However, a Datanami interview with Neha Narkhede pretty much vindicates my concerns:
But like most things in IT, the devil is in the details. “It’s actually not that easy,” says Neha Narkhede, the CTO and co-founder of Confluent, the commercial venture behind open source Apache Kafka. “Kubernetes is amazing, but it was designed for stateless applications.”
Like all stateful applications, Kafka makes certain assumptions about the infrastructure that it’s running on. “If machines come and go, you have to maintain the logical context of what a node is,” Narkhede tells Datanami. “As the underling hardware changes, you need to make sure that that node concept stays the same. In addition to that, there’s a bunch of networking-layer details that need to be right.”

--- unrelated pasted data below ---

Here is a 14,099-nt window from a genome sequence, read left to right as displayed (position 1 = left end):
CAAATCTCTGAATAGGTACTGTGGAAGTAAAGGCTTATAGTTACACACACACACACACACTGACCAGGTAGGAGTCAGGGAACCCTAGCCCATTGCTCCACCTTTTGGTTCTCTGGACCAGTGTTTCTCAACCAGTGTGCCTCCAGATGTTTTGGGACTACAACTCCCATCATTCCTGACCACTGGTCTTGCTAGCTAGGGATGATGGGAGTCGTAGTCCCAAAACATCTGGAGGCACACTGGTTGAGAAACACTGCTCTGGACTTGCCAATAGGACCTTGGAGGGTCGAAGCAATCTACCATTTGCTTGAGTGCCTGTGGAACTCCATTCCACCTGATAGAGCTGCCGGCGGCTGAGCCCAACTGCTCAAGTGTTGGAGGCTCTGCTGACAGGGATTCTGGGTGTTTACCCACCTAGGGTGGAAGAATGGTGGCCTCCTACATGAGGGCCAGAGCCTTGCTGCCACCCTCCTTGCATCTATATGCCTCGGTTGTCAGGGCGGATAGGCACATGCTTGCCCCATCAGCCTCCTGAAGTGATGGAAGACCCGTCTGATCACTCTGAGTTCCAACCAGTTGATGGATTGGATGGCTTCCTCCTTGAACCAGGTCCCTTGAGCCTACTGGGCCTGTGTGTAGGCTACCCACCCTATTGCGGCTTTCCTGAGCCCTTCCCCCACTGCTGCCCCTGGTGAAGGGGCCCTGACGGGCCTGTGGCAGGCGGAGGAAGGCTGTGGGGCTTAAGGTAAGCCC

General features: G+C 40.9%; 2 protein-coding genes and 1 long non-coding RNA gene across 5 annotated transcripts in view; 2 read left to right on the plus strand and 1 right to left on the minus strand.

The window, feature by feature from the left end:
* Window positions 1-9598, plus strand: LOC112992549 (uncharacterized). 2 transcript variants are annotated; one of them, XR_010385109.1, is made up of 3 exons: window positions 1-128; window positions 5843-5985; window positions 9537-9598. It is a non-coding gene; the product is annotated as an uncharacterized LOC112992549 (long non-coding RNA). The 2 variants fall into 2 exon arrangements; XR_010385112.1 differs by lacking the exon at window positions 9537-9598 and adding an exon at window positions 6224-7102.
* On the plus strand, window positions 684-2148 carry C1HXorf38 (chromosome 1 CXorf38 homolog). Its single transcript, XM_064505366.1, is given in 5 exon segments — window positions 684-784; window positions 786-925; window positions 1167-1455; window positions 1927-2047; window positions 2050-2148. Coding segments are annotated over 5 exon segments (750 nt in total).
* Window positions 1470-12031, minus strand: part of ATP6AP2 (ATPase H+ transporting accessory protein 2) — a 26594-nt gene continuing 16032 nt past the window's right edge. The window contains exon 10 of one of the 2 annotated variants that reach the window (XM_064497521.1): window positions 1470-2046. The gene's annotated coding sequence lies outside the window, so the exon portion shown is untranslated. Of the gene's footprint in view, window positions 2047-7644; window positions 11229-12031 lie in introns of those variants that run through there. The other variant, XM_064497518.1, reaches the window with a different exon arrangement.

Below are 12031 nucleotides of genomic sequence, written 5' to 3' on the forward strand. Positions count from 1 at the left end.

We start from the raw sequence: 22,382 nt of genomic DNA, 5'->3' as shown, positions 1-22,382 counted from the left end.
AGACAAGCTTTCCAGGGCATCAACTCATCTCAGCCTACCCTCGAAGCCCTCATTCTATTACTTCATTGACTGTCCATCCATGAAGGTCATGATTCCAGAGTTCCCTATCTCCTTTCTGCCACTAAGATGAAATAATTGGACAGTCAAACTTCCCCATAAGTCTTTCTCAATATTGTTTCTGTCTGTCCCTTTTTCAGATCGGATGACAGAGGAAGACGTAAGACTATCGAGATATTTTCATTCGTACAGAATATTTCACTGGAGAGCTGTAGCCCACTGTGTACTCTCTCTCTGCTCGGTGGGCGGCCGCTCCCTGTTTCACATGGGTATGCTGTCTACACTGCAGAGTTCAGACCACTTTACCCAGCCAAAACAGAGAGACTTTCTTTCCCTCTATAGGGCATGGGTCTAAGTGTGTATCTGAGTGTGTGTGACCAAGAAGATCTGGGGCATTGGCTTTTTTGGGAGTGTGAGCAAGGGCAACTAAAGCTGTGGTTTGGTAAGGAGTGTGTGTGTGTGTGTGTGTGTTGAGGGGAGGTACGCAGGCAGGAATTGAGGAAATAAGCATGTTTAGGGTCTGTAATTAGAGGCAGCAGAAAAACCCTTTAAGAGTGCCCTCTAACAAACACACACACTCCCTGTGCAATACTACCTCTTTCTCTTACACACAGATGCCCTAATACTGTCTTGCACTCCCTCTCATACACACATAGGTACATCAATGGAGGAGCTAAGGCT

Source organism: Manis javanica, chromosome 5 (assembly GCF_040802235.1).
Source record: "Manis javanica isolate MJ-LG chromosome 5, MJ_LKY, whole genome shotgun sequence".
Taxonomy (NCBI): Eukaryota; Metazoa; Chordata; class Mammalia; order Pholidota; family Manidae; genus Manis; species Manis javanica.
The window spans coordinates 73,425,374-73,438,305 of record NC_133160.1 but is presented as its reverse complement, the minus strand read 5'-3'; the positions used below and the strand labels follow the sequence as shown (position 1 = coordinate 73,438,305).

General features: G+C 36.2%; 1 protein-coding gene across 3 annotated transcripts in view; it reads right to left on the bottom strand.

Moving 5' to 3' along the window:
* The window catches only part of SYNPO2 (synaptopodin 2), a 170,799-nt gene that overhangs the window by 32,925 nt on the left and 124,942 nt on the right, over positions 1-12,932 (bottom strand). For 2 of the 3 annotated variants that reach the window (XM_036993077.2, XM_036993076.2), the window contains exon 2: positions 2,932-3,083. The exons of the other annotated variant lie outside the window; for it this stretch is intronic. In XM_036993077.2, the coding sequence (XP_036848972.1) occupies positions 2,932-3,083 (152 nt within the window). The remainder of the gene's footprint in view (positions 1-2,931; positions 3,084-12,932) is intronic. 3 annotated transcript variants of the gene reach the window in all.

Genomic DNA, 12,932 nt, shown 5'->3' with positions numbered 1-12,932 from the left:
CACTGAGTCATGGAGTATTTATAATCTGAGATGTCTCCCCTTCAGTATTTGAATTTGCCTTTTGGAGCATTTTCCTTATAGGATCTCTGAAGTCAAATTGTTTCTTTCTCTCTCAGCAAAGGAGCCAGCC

Two big gotchas on this announcement. First, it’s not shipping yet and even early availability won’t happen until later this summer. Second, the Confluent Operator is going into the closed source, proprietary, revenue generating bucket of the Confluent business. I can totally understand this decision, but it’ll probably be a bit of a bummer for those without an enterprise grade checkbook.
Wonder if either a really good open source deployment of Kafka on k8s emerges or this leaves a window open for other streaming platforms (Pulsar, NATS Streaming) to be more k8s friendly and garner wide adoption.